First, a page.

Natalie on The Bachelor.

Over the next 48 hours there wasn’t anymore physical abuse, just plenty of emotional and mental abuse and that was just too much for me.

After a particularly horrible phone call at 4am after he hadn’t come home, I curled up in bed with my dogs and took an overdose. There were no threats, no calls and no note, I just needed a way out and that was the only option I felt I had.


Luckily someone who had been close to me sensed something was wrong and after not being able to contact me for over 24 hours came around and found me. The man I lived with had come home and found me, but left again, leaving me as I was.

I started in therapy, yet even after all of this, I tried to make that relationship work for another four months. I made a promise to myself that I would never allow him to get me to such a low point again. I realised that he didn’t really want to be with me, but he made still made sure that I also couldn’t move on with my life. This type of person just wants complete control of the person they are abusing… they love the power kick!

Eventually I was strong enough to end the relationship, but we continued to live together for another 12 months. I used that time to get myself financially into a position where I would be able to move out and become independent again.

He constantly taunted and tried to control me with numerous threats but I was finally strong enough within myself to continue on my path.

I was petrified when the time came for me to finally move out, because he then threatened to hunt me down and kill me. This forced me to go to extraordinary measures to protect my location and privacy.

I never went to the police because I feared that I didn’t have enough evidence to make a case. Unfortunately, the reality is that even if I had, all he would have received would have been a slap on the wrist. When you already fear for your life, the last thing you want to do is anger that person even more, you just want to get away and be safe.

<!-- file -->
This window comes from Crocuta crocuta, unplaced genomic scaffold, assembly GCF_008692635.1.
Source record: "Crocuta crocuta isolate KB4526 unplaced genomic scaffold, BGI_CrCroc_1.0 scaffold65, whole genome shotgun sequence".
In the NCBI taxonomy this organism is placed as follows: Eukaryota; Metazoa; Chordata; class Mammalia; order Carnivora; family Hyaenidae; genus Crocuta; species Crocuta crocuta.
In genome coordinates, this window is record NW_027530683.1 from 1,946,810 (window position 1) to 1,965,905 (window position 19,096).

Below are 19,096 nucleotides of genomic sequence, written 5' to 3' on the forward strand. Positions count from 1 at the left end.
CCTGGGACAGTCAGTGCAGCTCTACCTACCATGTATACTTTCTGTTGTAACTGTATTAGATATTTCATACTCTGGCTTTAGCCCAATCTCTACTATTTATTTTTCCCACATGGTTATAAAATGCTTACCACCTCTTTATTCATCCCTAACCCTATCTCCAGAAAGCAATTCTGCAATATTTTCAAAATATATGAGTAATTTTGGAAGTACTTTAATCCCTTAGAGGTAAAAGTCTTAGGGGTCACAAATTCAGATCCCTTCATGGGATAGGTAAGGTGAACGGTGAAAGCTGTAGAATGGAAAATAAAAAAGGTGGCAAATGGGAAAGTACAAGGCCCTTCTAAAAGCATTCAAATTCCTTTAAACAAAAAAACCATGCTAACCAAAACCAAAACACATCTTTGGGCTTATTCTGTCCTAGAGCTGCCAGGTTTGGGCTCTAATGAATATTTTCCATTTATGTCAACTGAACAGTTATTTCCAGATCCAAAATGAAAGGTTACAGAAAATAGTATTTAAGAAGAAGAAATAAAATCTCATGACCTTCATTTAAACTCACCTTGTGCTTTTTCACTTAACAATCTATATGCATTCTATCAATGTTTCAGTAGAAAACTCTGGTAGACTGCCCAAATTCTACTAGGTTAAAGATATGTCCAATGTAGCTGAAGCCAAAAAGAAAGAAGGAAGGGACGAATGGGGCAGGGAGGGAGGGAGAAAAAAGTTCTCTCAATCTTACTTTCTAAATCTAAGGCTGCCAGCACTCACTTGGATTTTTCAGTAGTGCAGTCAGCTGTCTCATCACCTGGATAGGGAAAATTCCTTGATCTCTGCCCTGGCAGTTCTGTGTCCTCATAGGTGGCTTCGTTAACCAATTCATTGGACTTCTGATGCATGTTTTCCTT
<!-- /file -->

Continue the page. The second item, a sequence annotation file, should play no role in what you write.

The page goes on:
What I experienced, I wouldn’t wish upon anyone else. It was terrifying and difficult to break free from.

There are many women out there that are living in situations so much worse than mine. The helplessness you feel is overwhelming. To have someone say to you, ‘just leave’, is not helpful, it is plain ignorant.

When women are leaving a domestic violence situation, they need to do so safely. It often takes a lot of planning and when children are involved it becomes so much more difficult.

When I first summoned up the courage to share my story, I was amazed to hear how many women and men have been affected by domestic violence, but most will never tell anyone. We need to change community attitudes so that these women don’t feel alone and they can come and ask for help.

We should never judge another person until we have walked in their shoes.

If you are affected by abuse, you can receive help via Relationships Australia on 1300 364 277. For sexual assault, you can receive help by calling 1800 RESPECT – 1800 737 732. If you are in immediate danger please call the police on 000.

Natalie Sady is a successful Melbourne model and TV presenter.  She has worked in the entertainment industry since she was a child.  She has appeared in countless catalogues, television commercials and have always been popular on the catwalk. Natalie eventually made the move to television presenting. After being the most photographed woman at Flemington racecourse for a decade, it was a natural progression that she co-host Moonee Valley TV for the 2008-2009 Night Racing season. Most recently, Natalie was a contestant on Channel 10’s The Bachelor Australia. She may not have won Tim’s heart, but she did win over Australia with her frank and down-to-earth manner. Currently, Natalie is focusing on her television pursuits, along with being very active in the Palm Oil cause and speaking out against domestic violence.